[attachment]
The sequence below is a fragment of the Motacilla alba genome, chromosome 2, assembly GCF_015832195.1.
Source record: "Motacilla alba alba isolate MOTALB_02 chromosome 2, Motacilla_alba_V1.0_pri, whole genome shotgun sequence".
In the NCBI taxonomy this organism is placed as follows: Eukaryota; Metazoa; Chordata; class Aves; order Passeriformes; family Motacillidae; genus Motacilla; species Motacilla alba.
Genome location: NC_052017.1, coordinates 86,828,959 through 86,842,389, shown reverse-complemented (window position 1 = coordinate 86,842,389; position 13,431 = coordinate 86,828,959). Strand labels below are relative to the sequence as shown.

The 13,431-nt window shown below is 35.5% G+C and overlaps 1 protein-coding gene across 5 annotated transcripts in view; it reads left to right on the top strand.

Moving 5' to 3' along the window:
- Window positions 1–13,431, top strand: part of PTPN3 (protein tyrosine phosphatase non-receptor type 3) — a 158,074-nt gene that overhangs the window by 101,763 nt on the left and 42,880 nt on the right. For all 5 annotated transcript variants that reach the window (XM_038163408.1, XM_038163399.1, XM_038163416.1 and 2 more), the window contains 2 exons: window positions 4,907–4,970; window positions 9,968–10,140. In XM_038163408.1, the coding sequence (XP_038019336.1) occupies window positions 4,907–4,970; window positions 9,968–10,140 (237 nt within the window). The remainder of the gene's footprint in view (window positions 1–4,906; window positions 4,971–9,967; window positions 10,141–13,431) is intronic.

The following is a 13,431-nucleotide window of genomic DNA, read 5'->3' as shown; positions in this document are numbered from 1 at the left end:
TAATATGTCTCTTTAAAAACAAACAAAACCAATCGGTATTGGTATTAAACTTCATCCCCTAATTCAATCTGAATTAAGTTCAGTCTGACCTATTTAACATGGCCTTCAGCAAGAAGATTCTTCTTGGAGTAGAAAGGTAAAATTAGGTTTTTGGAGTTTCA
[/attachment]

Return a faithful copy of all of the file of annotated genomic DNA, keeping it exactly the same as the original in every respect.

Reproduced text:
The sequence below is a fragment of the Motacilla alba genome, chromosome 2, assembly GCF_015832195.1.
Source record: "Motacilla alba alba isolate MOTALB_02 chromosome 2, Motacilla_alba_V1.0_pri, whole genome shotgun sequence".
In the NCBI taxonomy this organism is placed as follows: Eukaryota; Metazoa; Chordata; class Aves; order Passeriformes; family Motacillidae; genus Motacilla; species Motacilla alba.
Genome location: NC_052017.1, coordinates 86,828,959 through 86,842,389, shown reverse-complemented (window position 1 = coordinate 86,842,389; position 13,431 = coordinate 86,828,959). Strand labels below are relative to the sequence as shown.

The 13,431-nt window shown below is 35.5% G+C and overlaps 1 protein-coding gene across 5 annotated transcripts in view; it reads left to right on the top strand.

Moving 5' to 3' along the window:
- Window positions 1–13,431, top strand: part of PTPN3 (protein tyrosine phosphatase non-receptor type 3) — a 158,074-nt gene that overhangs the window by 101,763 nt on the left and 42,880 nt on the right. For all 5 annotated transcript variants that reach the window (XM_038163408.1, XM_038163399.1, XM_038163416.1 and 2 more), the window contains 2 exons: window positions 4,907–4,970; window positions 9,968–10,140. In XM_038163408.1, the coding sequence (XP_038019336.1) occupies window positions 4,907–4,970; window positions 9,968–10,140 (237 nt within the window). The remainder of the gene's footprint in view (window positions 1–4,906; window positions 4,971–9,967; window positions 10,141–13,431) is intronic.

The following is a 13,431-nucleotide window of genomic DNA, read 5'->3' as shown; positions in this document are numbered from 1 at the left end:
TAATATGTCTCTTTAAAAACAAACAAAACCAATCGGTATTGGTATTAAACTTCATCCCCTAATTCAATCTGAATTAAGTTCAGTCTGACCTATTTAACATGGCCTTCAGCAAGAAGATTCTTCTTGGAGTAGAAAGGTAAAATTAGGTTTTTGGAGTTTCA